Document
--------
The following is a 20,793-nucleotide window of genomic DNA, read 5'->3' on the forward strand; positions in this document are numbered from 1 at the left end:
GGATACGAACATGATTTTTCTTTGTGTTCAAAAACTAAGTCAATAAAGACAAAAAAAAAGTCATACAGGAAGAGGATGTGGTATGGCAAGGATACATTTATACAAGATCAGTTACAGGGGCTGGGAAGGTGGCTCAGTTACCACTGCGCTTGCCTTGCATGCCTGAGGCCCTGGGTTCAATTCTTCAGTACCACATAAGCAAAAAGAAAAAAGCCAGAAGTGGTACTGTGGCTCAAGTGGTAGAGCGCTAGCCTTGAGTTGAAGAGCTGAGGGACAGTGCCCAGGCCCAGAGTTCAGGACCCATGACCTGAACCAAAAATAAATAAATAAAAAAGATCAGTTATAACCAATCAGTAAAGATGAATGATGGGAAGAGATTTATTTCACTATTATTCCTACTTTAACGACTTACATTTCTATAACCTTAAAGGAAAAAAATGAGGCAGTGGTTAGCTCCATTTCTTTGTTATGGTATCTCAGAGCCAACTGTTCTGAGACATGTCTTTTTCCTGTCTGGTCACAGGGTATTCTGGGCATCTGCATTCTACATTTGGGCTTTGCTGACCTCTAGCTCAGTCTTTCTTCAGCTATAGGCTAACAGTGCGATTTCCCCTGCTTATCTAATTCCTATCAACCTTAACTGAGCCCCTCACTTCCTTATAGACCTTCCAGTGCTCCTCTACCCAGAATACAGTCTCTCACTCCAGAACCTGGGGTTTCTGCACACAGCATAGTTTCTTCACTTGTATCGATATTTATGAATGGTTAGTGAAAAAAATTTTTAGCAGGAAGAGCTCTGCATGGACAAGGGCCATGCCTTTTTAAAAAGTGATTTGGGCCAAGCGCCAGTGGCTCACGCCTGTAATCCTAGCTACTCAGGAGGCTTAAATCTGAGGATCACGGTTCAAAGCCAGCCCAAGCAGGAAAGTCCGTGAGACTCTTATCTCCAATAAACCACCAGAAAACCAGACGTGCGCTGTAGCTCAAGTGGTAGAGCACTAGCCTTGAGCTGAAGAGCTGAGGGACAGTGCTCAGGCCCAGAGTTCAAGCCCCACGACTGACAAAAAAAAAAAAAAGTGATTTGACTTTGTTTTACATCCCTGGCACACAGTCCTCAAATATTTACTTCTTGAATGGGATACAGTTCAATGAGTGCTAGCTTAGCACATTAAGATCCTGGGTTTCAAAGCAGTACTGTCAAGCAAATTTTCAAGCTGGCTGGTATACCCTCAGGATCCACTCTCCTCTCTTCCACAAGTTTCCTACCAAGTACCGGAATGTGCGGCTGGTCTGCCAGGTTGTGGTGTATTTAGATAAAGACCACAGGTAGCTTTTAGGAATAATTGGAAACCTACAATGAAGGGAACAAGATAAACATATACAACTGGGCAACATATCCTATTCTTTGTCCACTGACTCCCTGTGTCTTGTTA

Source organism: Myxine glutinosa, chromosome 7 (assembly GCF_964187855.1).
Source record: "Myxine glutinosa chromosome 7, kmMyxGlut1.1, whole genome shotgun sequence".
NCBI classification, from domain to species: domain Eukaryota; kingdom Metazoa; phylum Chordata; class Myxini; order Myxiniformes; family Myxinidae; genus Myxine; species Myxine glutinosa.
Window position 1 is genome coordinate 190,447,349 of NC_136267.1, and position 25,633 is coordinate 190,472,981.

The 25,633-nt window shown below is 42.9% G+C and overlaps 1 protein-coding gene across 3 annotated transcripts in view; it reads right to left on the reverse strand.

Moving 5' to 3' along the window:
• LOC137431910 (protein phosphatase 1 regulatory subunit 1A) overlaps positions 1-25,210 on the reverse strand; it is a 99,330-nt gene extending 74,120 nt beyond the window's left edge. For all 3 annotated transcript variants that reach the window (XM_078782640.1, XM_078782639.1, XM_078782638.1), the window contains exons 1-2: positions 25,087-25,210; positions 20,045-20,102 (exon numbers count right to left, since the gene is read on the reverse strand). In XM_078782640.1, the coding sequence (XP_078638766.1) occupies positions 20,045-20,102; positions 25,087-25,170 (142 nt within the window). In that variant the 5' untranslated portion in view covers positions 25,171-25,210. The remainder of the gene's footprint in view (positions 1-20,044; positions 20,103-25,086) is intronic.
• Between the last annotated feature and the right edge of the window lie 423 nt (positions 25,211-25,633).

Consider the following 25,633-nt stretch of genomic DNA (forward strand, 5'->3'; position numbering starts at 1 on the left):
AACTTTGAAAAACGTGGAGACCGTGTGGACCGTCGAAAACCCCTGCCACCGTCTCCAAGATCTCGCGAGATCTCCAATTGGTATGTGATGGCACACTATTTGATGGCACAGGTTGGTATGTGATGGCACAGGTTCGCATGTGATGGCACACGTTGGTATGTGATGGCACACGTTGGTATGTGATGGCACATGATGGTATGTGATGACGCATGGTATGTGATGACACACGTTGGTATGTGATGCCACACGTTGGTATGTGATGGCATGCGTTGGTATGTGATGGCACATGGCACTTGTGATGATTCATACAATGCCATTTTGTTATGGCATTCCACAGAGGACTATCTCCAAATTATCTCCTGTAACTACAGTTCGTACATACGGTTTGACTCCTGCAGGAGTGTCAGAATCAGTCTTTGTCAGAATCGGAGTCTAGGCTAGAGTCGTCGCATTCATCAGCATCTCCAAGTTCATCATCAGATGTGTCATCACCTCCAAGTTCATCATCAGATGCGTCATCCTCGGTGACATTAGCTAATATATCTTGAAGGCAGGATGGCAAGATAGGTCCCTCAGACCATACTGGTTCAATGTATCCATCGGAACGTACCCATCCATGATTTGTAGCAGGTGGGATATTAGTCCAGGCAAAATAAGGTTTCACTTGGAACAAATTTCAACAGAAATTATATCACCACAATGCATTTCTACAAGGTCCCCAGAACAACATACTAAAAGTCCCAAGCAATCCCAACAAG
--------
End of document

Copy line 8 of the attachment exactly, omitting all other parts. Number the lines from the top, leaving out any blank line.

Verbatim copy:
Moving 5' to 3' along the window: